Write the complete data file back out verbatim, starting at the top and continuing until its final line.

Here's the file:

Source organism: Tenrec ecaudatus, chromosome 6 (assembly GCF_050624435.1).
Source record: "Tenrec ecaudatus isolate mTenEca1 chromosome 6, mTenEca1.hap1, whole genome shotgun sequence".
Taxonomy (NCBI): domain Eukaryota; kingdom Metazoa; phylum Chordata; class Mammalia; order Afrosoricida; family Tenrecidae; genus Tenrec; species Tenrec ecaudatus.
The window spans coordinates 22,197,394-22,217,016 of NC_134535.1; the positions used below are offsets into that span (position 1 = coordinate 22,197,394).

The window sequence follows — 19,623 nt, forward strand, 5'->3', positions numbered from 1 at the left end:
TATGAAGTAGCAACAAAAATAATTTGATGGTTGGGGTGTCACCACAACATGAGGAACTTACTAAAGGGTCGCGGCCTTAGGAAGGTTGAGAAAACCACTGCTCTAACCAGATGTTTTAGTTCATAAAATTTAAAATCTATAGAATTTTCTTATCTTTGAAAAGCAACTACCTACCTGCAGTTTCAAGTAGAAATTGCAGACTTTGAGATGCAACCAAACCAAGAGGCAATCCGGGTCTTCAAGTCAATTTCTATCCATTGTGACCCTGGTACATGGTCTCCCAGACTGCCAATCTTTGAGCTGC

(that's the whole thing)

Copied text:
Source organism: Tenrec ecaudatus, chromosome 6 (assembly GCF_050624435.1).
Source record: "Tenrec ecaudatus isolate mTenEca1 chromosome 6, mTenEca1.hap1, whole genome shotgun sequence".
Taxonomy (NCBI): domain Eukaryota; kingdom Metazoa; phylum Chordata; class Mammalia; order Afrosoricida; family Tenrecidae; genus Tenrec; species Tenrec ecaudatus.
The window spans coordinates 22,197,394-22,217,016 of NC_134535.1; the positions used below are offsets into that span (position 1 = coordinate 22,197,394).

The window sequence follows — 19,623 nt, forward strand, 5'->3', positions numbered from 1 at the left end:
TATGAAGTAGCAACAAAAATAATTTGATGGTTGGGGTGTCACCACAACATGAGGAACTTACTAAAGGGTCGCGGCCTTAGGAAGGTTGAGAAAACCACTGCTCTAACCAGATGTTTTAGTTCATAAAATTTAAAATCTATAGAATTTTCTTATCTTTGAAAAGCAACTACCTACCTGCAGTTTCAAGTAGAAATTGCAGACTTTGAGATGCAACCAAACCAAGAGGCAATCCGGGTCTTCAAGTCAATTTCTATCCATTGTGACCCTGGTACATGGTCTCCCAGACTGCCAATCTTTGAGCTGC